In 2006, the Sentencing Commission promulgated Amendment 691, which modified § 2K2.1 and its Application Notes. See U.S. Sentencing Guidelines Manual, Supplement to Appendix C, 170-77 (2006) (Amendment 691).*fn7 The Amendment re-designated § 2K2.1(b)(5) as § 2K2.1(b)(6), id. at 171, struck Application Note 18, id. at 172, and added the new Application Note 14, id. at 174- 75. The Sentencing Commission also stated,
[T]he amendment addresses a circuit conflict pertaining to the application of [§ 2K2.1(b)(6)] . . . , specifically with respect to the use of a firearm "in connection with" burglary and drug offenses. . . .
[T]he amendment provides that in burglary offenses, [§ 2K2.1(b)(6)] appl[ies] to a defendant who takes a firearm during the course of the burglary, even if the defendant did not engage in any other conduct with that firearm during the course of the burglary. . . . The Commission determined that application of [§ 2K2.1(b)(6)] is warranted in these cases because of the potential that the presence of the firearm has for facilitating another felony offense or another offense.
Id. at 177.
Later, in United States v. Hill, 563 F.3d 572, 581 (7th Cir. 2009), we considered whether Application Note 14 was inconsistent with the language of § 2K2.1(b)(6).*fn8 The defendant in Hill disputed the application of § 2K2.1(b)(6) and the district court's conclusion that a burglary qualified as another felony offense when he had taken guns during the burglary and had pleaded guilty to a felon in possession count. We concluded that Application Note 14(B) was consistent with § 2K2.1(b)(6), and that the guideline indeed applied in the defendant's case because "the relevant question is not whether the two offenses occur simultaneously or have some causal relationship with one another, but whether they are based on the same conduct." Hill, 563 F.3d at 581 (citing United States v. Purifoy, 326 F.3d 879, 880-81 (7th Cir. 2003)). We reasoned that, unlike the defendants in Szakacs, the application of the § 2K2.1(b)(6) enhancement in Hill "was based on conduct that was distinct from [the defendant's] simple possession of the firearms, namely the burglary." Id.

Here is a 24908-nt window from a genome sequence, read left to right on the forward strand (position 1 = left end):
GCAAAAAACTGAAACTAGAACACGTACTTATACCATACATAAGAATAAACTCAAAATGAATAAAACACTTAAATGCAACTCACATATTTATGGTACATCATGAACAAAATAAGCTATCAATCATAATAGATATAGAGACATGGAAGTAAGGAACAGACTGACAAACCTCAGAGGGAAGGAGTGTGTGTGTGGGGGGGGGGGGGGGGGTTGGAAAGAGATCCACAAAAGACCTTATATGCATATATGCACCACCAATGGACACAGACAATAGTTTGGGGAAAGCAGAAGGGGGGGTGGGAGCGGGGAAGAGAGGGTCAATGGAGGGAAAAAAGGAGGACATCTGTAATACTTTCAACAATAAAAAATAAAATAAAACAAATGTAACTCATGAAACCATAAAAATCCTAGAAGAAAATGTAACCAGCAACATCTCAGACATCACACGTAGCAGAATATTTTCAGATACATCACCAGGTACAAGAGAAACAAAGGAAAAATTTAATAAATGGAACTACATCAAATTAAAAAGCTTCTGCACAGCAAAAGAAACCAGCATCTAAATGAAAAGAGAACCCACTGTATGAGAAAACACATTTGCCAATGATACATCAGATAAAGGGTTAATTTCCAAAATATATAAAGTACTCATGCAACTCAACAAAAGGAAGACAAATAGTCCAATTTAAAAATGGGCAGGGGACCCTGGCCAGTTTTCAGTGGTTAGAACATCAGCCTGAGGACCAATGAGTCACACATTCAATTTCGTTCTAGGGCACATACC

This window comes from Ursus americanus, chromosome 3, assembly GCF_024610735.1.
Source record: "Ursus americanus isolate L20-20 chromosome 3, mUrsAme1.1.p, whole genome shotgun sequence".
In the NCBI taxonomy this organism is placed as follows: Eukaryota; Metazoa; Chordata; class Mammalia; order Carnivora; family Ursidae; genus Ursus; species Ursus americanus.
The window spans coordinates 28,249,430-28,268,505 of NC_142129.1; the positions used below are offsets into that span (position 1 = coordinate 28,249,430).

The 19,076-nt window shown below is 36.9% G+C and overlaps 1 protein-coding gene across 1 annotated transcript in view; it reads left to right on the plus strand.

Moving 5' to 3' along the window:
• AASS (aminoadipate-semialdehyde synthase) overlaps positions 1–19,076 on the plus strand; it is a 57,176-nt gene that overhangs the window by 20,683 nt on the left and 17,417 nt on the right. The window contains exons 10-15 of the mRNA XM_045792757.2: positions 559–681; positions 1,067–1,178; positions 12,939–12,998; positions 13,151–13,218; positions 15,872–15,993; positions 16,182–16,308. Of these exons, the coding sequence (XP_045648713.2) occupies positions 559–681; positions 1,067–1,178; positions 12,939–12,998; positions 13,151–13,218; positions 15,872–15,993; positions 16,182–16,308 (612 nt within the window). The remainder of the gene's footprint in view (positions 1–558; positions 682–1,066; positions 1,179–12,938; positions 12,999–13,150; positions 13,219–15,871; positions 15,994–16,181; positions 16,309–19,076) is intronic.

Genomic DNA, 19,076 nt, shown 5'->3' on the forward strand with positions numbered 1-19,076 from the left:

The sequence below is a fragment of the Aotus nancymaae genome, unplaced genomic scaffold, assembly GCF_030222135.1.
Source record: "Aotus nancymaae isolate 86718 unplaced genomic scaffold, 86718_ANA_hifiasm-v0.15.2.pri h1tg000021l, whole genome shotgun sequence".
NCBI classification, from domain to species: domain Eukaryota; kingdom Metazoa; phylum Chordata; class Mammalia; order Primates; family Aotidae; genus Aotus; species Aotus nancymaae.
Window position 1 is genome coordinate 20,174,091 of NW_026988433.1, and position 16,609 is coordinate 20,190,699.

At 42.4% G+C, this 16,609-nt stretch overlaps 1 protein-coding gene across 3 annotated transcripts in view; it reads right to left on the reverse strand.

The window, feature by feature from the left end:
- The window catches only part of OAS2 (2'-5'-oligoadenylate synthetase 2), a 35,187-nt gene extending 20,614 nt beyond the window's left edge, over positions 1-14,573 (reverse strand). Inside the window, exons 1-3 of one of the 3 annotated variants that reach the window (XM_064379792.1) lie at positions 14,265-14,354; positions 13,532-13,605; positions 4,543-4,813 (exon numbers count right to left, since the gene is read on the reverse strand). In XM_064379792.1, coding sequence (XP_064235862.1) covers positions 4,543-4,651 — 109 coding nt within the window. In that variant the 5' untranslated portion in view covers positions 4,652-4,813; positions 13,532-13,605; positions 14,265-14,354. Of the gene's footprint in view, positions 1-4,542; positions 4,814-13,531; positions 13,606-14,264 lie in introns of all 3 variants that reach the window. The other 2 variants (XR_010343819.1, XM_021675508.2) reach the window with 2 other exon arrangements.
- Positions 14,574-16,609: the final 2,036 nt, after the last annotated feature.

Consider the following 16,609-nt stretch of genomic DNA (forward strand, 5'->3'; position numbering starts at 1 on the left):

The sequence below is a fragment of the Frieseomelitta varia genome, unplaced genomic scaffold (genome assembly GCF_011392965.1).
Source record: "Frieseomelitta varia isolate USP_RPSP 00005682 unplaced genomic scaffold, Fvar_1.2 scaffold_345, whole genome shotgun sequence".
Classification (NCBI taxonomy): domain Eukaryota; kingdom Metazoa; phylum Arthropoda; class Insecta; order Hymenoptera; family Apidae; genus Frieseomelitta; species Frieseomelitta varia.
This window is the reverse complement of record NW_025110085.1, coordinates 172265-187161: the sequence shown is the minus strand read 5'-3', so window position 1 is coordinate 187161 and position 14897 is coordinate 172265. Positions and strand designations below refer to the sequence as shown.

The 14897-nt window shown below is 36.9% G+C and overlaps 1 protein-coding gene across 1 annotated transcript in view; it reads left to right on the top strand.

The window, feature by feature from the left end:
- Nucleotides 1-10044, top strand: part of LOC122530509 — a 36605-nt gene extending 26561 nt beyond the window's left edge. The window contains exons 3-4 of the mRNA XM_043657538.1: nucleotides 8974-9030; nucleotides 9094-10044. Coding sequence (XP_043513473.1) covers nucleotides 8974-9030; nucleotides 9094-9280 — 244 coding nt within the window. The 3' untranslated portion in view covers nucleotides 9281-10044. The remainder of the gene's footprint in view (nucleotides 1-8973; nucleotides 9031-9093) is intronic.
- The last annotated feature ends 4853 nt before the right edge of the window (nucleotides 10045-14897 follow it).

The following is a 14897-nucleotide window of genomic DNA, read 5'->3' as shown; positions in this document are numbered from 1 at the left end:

Mr. Krumwiede contends that Hill "reaffirms [our] basic holding in Szakacs that, where the offense of conviction and the 'other' offense for the enhancement's purposes are essentially the same crime because they involved nearly identical offense conduct, the four level enhancement does not apply." Appellant's Br. 14 (internal quotation marks omitted). The Government contends just the opposite. It points out that, in Hill, we cited Armstead and said,
The guideline [§ 2K2.1(b)(6)] by its terms requires only that the defendant have possessed a weapon 'in connection with' another offense. That language is sufficiently broad to include possessing a weapon as a result of the burglary . . . and thus to accommodate the interpretation reflected in the commentary.
Hill, 563 F.3d at 582. The Government believes that, in Hill, we abandoned Szakacs and adopted the Armstead approach. See Appellee's Br. 19-20.